Because the fiscal environment has "changed radically," Colonel Miller said, "We have to find a more effective way to operate." The changes will be in "the overhead," he said. "This will not be done like a peanut butter spread."
One of the "unique aspects" of the realignment process is "initiating personnel reductions at the same time we're planning for the standup" of the AFSC, Mr. Marshall noted. Consequently, "We're experiencing a 'brain drain' to some extent, because key people who know how to do this business are retiring. Therefore, we need to pick their brains before they walk out the door forever."
A team representing various AFMC bases and functions has been meeting regularly to consider the myriad aspects of the realignment. To illustrate, during a meeting in December 2011, 200 processes that will require integration were identified.
"It is important to recognize the robust effort we have underway is planning for execution and that changes will occur only after approval. The planning work we do now will reduce the turbulence after approval is given to move forward," Col. Miller said.
"We're being very thorough because we intend to be successful when it comes time to stand up the 5CC," Mr. Marshall added.
"This is an ongoing process, and progress to this point is commendable," General Litchfield said last Friday.
Gen. Donald Hoffman, AFMC commander, appointed General Litchfield as the AFSC planning lead. Mr. Marshall is the AFSC stand-up lead.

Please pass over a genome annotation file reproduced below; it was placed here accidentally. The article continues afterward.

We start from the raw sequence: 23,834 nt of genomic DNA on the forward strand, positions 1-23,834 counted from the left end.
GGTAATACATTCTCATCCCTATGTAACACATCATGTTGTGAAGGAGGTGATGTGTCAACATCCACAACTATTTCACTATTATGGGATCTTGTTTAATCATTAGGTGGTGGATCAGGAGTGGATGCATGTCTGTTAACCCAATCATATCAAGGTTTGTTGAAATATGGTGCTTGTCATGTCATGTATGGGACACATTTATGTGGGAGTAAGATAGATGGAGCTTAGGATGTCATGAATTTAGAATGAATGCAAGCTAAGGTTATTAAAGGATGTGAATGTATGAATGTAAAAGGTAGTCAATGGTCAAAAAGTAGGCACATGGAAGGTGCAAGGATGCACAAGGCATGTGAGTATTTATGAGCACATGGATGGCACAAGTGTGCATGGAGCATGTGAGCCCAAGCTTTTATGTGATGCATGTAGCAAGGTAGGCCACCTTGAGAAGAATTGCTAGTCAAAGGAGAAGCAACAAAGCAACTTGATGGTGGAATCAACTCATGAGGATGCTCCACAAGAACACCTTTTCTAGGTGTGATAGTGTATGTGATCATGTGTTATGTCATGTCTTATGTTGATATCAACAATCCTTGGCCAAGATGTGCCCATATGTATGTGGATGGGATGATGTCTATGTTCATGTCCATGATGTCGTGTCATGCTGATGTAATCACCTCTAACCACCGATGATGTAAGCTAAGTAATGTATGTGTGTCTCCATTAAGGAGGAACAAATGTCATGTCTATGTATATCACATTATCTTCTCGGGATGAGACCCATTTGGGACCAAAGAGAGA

The AFSC Core Team Leads are Colonel Miller and Trixie Brewer, 591st Supply Chain Management Group deputy director.
In addition, 10 sub-teams of functional experts are responsible for logistics, infrastructure and bed-down, center administration, product support integration, manpower and personnel, engineering, contracting, information technology, command relations, and financial management. The sub-teams and functional leads were appointed from each of the three air logistics centers and the Air Force Global Logistics Support Center. In turn, the sub-teams have a mini-team working their piece of the planning.
The Core Team had a face-to-face planning meeting March 14-15 at Tinker, and they conduct a teleconference every Monday, Wednesday and Friday. A video teleconference with center commanders is held once a week to provide AFMC updates, and every two weeks a program management review is conducted with the AFSC planning board of directors, the current ALC and AFGLSC commanders.